On-location filming in Los Angeles dropped 2.6 percent in the fourth quarter, but still managed a 4.4 percent increase for the year, FilmL.A. Inc. announced Tuesday.
The annual increase was partially driven by commercial production, which rose 4.4 percent last year to a record 7,079 permitted production days, according to the Los Angeles nonprofit, which handles and tracks permitting in the city and unincorporated county neighborhoods.
Other categories of filming did not do as well.
Television, long considered the mainstay of local on-location shooting, dropped 10.6 percent in the fourth quarter and 2.7 percent for the year. The decline was partially attributed to 10 one-hour TV dramas that shot in other states, most notably New York, which offers generous production subsidies.
Features plummeted 26.4 percent in the fourth quarter but posted an increase of 5.7 percent for the year. FilmL.A. credited the modest annual growth to the extension of the state’s $100 million in production incentives.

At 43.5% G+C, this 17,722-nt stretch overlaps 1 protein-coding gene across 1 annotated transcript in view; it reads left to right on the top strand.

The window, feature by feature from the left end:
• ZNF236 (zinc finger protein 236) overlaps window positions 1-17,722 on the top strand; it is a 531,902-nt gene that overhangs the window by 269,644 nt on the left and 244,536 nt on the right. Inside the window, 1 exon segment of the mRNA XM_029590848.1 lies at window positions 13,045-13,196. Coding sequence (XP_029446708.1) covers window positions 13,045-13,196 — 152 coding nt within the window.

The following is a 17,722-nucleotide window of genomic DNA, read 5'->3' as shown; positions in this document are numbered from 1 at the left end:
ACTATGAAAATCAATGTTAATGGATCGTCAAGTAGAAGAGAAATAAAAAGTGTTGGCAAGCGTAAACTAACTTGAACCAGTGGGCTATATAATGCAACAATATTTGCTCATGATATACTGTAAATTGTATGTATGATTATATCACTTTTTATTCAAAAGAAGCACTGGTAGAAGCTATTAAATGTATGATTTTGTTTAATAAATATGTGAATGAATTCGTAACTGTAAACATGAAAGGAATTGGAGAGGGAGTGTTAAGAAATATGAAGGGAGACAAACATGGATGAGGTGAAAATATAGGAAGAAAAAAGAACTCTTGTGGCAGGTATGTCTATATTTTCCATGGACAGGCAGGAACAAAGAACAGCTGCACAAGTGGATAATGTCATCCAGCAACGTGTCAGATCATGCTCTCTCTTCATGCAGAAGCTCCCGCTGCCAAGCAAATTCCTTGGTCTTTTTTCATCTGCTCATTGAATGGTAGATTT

Smaller projects, such as student films, grew 12.6 percent for the year.
Despite the overall growth in production days last year, FilmL.A. President Paul Audley stressed that more should be done to promote local filming.
“We must fight to keep and attract more feature films and high value television series to keep our vendor companies and crews working and our region’s economy afloat,” he said, in the report.
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